The Do's and Don'ts for Planning a Classroom PartyIf you've got a little one in elementary school, you've experienced the classroom party! Just the words "classroom party" may send shivers up your spine, because if not planned properly, it's where moms are scared and kids are wild. Being a veteran classroom mom, I'm here to share the most important do's and don'ts of planning the perfect classroom party. I've also asked a few of my "mom hero" friends. Not only will your child's teacher thank you, but you'll be building valuable school memories for everyone.
- Get the teacher's input. Find out what has worked in the past, what their expectations/restrictions are and if they have their own list of do's and don'ts.
- Form a committee. I'm sure you're capable of organizing a party on your own, but it's never a bad idea to involve other moms who are interested in helping. In fact, it's probably necessary. Meet up a couple of times to make sure everyone is clear on their responsibilities (this sign-up sheet is a lifesaver).
- Be sensitive to multi-cultural and religious needs. A child or family shouldn't feel uncomfortable or excluded because the majority is OK with having a holiday party.
- Plan that some people will forget, so send reminders (they will still forget).
- Have an emergency party-supply kit. Include serving utensils, paper products and tableware. Leave it in the classroom so you are always prepared.
- Plan a start and end time.
- Decide if you need decorations. Who is responsible for what?
- Plan EVERY detail so the teacher feels she can enjoy the party, too!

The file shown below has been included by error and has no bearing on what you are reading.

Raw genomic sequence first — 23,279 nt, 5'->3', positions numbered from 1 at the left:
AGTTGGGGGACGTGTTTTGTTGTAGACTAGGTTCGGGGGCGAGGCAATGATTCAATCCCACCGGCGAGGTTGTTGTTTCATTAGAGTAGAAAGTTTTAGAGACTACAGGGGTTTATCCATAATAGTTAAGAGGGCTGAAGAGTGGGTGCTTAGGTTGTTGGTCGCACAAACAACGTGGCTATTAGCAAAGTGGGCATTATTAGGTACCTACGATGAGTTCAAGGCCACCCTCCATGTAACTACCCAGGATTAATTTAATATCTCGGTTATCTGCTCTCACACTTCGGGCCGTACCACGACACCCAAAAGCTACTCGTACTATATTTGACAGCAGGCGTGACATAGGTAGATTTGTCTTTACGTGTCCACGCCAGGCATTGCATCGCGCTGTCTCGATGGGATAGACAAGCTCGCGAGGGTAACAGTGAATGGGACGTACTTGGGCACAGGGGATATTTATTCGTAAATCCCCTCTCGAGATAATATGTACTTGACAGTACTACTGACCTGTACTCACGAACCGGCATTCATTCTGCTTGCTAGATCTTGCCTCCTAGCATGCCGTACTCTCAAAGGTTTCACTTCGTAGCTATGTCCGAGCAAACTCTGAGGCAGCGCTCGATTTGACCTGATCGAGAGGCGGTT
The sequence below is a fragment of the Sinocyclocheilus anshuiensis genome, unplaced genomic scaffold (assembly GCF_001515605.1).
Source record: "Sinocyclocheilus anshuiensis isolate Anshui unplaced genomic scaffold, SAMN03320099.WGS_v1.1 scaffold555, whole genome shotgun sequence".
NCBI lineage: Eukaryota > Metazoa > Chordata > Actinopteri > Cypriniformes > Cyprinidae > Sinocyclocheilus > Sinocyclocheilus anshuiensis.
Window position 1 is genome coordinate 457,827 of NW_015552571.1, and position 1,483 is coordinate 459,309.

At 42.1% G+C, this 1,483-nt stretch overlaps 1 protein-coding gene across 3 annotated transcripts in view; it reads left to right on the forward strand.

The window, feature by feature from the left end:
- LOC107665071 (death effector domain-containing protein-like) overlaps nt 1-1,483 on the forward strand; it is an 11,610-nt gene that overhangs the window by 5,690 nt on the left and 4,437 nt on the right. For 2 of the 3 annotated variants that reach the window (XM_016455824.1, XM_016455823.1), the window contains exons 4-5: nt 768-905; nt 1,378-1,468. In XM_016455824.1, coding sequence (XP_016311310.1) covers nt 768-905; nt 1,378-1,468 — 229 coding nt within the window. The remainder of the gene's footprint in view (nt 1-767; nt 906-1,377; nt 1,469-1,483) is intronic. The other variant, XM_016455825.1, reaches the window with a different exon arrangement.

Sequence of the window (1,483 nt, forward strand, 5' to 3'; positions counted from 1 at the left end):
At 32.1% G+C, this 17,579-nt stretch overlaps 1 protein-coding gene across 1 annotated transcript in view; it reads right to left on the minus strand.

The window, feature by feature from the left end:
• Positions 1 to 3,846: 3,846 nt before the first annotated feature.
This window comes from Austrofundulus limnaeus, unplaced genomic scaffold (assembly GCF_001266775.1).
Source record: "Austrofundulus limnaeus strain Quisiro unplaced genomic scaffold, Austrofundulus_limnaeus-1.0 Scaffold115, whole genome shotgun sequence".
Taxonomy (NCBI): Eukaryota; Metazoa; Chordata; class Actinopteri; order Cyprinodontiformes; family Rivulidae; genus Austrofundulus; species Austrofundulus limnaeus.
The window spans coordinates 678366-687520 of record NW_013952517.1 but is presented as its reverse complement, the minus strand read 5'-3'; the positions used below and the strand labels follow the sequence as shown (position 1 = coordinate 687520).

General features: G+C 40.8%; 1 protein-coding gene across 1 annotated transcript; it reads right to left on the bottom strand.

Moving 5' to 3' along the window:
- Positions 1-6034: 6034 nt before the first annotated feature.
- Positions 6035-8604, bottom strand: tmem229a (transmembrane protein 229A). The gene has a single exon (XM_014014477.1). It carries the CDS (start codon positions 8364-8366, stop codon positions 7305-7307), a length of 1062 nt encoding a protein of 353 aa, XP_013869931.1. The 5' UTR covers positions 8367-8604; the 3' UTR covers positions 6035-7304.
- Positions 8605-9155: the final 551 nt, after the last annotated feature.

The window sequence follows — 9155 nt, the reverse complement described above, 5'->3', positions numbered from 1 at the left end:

- Choose a photographer. You're going to want photos!
- Show up to the party and not expect to help out.
- Fail to follow up on agreed tasks
- Flake-out if someone is relying on you. If you have an assigned duty, have a back-up plan in case your child is sick and you can't attend.
The Do's and Don'ts for Planning a Classroom Party
- Find out who has allergies. Talk to the teacher about classroom allergies or sensitivities. It's a big deal to those who have them. Lactose, nuts and gluten can be dangerous for some kids. Allergens can be airborne, so a child sitting at the next table could easily have a reaction. If you have a classroom email list, contact parents to stay ahead of these concerns.
- Have options for kids who are allergic, diabetic or intolerant to certain foods. Offer enough choices so children don't feel singled out.
- Make sure the kids wash their hands before eating!
- Serve finger foods that are either individually wrapped or placed in a thick cupcake sleeve.
- Serve water bottles or juice boxes. Save yourself an unwanted spill.
- Simplify! Cupcakes are easier than cake.
- Show up with food that wasn't on the approved list.
- Bring homemade treats unless pre-approved. I know! It seems ridiculous that we can't make great grandma's special birthday cupcakes, but gone are the days of non-regulated food. Save the homemade treats for a family party.
- Come up short on treats and supplies. Be prepared to replace food that is dropped or spilled.
- Serve caffeinated drinks (to the children anyway.)
- Include anything that offers a choice in color, style or flavor - unless you want drama.
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